Explore The Northwest
TAFÍ DEL VALLE, 128km west of Tucumán by the RP-307 – which turns off the RN-38 at Acheral, 42km southwest of the provincial capital – makes an ideal alternative stopover to Tucumán itself, especially in the summer when the city swelters, or a cool day-trip. The dramatic journey lifts you out of the moist lowlands of eastern Tucumán Province, emerald-green sugar plantations as far as the eye can see, up through the tangled mass of Selva Tucumana – ablaze with blossom from September to December – to the dry steppe of the highland valley that gives Tafí its name. As the RP-307 snakes up steep jungle-clad cliffs, it offers fewer and fewer glimpses of the subtropical plains way below, where the sugar fields look increasingly like paddyfields and the individual trees of the citrus orchards resemble the dots of a pointillist painting. At 2000m, the road levels off and skirts the eastern bank of Dique la Angostura, a large reservoir; the often-snowy peak of extinct volcano Cerro Pelao, 2680m, is mirrored in the lake’s still surface. If you head in a westerly direction towards Potrerillo along the RP-355, a signposted turning to El Mollar brings you to the Parque de los Menhires, where a number of engraved monoliths, deceptively Celtic-looking in appearance – but in fact the work of the Tafí tribes who farmed the area around two thousand years ago – have been planted haphazardly in a field. They used to be scattered decoratively on an exposed hill overlooking the lake at La Angostura, but weathering and graffiti led the authorities to move the historic standing stones to a safer, but not aesthetically pleasing, location.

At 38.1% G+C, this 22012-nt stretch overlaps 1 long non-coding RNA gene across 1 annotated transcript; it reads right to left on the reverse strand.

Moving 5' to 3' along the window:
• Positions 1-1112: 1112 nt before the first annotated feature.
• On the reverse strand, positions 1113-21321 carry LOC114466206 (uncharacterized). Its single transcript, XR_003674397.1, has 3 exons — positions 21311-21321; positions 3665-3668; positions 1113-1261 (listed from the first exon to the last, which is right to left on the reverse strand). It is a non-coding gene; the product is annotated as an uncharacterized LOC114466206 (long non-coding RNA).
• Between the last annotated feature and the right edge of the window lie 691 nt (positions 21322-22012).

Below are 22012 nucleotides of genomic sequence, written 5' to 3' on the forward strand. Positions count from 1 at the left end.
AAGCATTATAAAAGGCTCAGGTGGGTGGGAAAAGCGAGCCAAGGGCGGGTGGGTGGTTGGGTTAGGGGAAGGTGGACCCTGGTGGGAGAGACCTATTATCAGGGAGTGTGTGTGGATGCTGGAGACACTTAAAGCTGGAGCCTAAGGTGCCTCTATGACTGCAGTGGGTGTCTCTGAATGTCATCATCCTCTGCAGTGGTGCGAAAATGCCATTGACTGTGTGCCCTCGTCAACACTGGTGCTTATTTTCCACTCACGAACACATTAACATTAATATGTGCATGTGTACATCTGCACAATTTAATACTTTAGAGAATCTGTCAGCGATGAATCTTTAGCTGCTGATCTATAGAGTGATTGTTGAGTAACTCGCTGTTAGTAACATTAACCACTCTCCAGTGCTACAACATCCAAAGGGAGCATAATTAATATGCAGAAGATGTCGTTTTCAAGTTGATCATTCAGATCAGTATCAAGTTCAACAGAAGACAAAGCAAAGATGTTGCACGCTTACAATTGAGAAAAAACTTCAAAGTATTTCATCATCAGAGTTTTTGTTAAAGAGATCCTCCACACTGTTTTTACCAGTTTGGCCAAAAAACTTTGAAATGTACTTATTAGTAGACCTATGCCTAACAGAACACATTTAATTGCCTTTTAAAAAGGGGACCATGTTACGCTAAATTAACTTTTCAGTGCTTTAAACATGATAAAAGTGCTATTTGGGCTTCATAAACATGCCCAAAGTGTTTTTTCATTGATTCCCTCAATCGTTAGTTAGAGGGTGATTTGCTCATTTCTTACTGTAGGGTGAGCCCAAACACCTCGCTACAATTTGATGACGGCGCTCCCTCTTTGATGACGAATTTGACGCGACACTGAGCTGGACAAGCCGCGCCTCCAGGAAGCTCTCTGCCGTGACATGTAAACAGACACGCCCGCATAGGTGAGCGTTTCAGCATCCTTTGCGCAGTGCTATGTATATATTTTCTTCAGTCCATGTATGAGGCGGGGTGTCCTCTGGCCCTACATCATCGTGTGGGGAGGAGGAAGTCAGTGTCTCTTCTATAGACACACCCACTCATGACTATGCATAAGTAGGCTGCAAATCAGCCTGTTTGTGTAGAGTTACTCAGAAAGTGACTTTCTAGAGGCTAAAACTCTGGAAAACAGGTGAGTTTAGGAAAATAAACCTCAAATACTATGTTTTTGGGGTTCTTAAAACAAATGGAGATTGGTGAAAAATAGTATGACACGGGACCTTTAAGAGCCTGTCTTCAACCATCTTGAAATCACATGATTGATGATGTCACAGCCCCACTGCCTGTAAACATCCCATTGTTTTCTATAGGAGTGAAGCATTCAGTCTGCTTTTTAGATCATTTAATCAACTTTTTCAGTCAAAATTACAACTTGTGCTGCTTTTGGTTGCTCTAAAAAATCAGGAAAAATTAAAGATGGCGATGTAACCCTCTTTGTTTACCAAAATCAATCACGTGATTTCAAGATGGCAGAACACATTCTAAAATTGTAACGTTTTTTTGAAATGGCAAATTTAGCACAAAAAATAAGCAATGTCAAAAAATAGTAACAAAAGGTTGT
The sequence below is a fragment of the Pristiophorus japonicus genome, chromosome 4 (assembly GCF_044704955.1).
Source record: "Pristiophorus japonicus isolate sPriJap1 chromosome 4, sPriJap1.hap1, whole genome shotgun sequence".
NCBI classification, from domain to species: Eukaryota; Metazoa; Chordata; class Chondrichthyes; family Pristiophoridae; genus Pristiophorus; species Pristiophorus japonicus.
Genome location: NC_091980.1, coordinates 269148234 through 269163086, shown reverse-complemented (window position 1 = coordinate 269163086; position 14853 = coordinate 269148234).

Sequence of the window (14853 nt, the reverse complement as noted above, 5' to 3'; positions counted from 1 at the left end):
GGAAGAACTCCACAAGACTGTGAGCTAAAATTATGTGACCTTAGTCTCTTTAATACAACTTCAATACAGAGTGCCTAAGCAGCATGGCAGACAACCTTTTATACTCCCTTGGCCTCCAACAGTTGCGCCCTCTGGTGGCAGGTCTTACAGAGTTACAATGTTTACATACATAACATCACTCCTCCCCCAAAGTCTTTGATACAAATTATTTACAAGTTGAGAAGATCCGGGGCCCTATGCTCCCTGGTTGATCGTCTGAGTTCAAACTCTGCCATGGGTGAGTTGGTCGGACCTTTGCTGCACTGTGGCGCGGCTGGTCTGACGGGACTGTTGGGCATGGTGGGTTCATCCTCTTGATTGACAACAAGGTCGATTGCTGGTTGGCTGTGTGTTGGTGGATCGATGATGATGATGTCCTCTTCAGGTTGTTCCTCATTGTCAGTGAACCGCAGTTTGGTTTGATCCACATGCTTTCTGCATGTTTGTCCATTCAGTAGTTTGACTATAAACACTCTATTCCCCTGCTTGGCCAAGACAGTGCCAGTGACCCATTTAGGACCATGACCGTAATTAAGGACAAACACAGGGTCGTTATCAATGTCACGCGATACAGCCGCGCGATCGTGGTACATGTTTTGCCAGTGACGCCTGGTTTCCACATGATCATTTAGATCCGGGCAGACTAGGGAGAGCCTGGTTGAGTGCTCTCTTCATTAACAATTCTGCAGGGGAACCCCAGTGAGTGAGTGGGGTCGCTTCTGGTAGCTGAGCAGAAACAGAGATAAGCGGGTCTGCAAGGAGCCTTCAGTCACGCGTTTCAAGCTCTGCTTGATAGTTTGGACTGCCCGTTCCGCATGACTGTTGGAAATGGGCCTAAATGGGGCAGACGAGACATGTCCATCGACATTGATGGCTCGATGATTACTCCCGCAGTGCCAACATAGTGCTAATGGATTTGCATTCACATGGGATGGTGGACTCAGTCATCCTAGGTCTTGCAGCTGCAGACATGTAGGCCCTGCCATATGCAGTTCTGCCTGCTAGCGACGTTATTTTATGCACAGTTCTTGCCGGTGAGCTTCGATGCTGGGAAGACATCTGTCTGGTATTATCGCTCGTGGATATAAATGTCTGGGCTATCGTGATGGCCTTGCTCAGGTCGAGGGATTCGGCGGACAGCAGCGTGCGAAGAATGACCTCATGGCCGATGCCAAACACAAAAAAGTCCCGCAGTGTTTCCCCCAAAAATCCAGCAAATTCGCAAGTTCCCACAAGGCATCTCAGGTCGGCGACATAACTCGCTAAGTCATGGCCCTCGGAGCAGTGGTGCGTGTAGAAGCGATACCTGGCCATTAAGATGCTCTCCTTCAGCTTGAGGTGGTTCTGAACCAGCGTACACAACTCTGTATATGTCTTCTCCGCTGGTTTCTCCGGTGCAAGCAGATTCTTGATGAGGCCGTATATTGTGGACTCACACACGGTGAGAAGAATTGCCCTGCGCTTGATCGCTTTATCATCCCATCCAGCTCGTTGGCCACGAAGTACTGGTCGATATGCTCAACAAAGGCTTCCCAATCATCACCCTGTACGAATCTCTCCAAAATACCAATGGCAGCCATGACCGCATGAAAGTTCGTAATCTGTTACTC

From the turn-off to Potrerillo, the RP-307 continues north to reach Tafí del Valle itself, a sprawling village in the western lee of the Sierra del Aconquija, and sandwiched between the Rio del Chusquí and the Río Blanquita, both of which flow into the Río Tafí and then into the reservoir. Although blue and sunny skies are virtually guaranteed year-round, occasionally thick fog descends into the valley in the winter, making its alpine setting feel bleak and inhospitable. While Tafí is a favourite weekend and summer retreat for Tucumanos – the average temperature is 12°C lower than in the city – there’s very little to do here except explore the surrounding mountains and riverbanks, but the trekking is very rewarding. Popular trails go up Cerro El Matadero (3050m; 5hr), Cerro Pabellón (3770m; 4hr), Cerro Muñoz (4437m; one day) and Mala-Mala (3500m; 8hr); go with a guide, as the weather is unpredictable. The town’s main streets, lime-tree-lined Avenida San Martín, and avenidas Gobernador Critto and Diego de Rojas (Av Perón on some maps), converge on the semicircular plaza, around which most of the hotels, restaurants, cafés and shops are concentrated. Across the Río Tafí, 1km from the Plaza, the Capilla Jesuítica de la Banda, is a late eighteenth-century Jesuit building now housing archeological finds, mostly ceramic urns, from nearby digs, plus some items of furniture and modest paintings from the colonial period. Famous for its delicious cow’s and goat’s cheese, available at small farms and stalls all around the town, Tafí holds a lively Fiesta Nacional del Queso, with folk music and dancing and rock bands, in early February.